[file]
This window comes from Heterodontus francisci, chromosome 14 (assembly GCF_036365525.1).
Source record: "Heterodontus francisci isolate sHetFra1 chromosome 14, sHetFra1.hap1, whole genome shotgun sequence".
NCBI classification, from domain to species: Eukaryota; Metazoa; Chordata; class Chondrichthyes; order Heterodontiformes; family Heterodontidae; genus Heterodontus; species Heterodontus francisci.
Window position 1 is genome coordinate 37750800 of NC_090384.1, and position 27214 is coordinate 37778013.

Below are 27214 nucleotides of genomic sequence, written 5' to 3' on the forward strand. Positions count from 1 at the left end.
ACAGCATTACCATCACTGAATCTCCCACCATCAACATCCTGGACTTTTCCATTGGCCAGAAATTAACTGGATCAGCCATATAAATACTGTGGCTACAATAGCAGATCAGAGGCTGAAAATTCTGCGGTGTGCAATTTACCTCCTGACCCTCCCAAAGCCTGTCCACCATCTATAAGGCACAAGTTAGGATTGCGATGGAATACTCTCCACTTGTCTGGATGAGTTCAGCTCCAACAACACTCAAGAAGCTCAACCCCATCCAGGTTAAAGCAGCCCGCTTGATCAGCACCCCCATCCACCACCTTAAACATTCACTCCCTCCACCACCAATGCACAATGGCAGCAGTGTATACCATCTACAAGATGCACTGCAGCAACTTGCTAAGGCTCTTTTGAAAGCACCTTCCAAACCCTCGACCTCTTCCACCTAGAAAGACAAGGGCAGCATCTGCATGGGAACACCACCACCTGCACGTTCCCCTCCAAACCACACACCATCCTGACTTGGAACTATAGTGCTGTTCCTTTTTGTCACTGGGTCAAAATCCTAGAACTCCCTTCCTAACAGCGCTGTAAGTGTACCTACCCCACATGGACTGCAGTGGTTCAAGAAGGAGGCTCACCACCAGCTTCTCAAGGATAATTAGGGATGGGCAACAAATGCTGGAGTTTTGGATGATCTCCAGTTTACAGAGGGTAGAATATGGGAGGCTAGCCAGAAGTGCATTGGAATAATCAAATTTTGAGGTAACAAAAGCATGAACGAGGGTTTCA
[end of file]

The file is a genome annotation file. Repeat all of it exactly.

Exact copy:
This window comes from Heterodontus francisci, chromosome 14 (assembly GCF_036365525.1).
Source record: "Heterodontus francisci isolate sHetFra1 chromosome 14, sHetFra1.hap1, whole genome shotgun sequence".
NCBI classification, from domain to species: Eukaryota; Metazoa; Chordata; class Chondrichthyes; order Heterodontiformes; family Heterodontidae; genus Heterodontus; species Heterodontus francisci.
Window position 1 is genome coordinate 37750800 of NC_090384.1, and position 27214 is coordinate 37778013.

Below are 27214 nucleotides of genomic sequence, written 5' to 3' on the forward strand. Positions count from 1 at the left end.
ACAGCATTACCATCACTGAATCTCCCACCATCAACATCCTGGACTTTTCCATTGGCCAGAAATTAACTGGATCAGCCATATAAATACTGTGGCTACAATAGCAGATCAGAGGCTGAAAATTCTGCGGTGTGCAATTTACCTCCTGACCCTCCCAAAGCCTGTCCACCATCTATAAGGCACAAGTTAGGATTGCGATGGAATACTCTCCACTTGTCTGGATGAGTTCAGCTCCAACAACACTCAAGAAGCTCAACCCCATCCAGGTTAAAGCAGCCCGCTTGATCAGCACCCCCATCCACCACCTTAAACATTCACTCCCTCCACCACCAATGCACAATGGCAGCAGTGTATACCATCTACAAGATGCACTGCAGCAACTTGCTAAGGCTCTTTTGAAAGCACCTTCCAAACCCTCGACCTCTTCCACCTAGAAAGACAAGGGCAGCATCTGCATGGGAACACCACCACCTGCACGTTCCCCTCCAAACCACACACCATCCTGACTTGGAACTATAGTGCTGTTCCTTTTTGTCACTGGGTCAAAATCCTAGAACTCCCTTCCTAACAGCGCTGTAAGTGTACCTACCCCACATGGACTGCAGTGGTTCAAGAAGGAGGCTCACCACCAGCTTCTCAAGGATAATTAGGGATGGGCAACAAATGCTGGAGTTTTGGATGATCTCCAGTTTACAGAGGGTAGAATATGGGAGGCTAGCCAGAAGTGCATTGGAATAATCAAATTTTGAGGTAACAAAAGCATGAACGAGGGTTTCA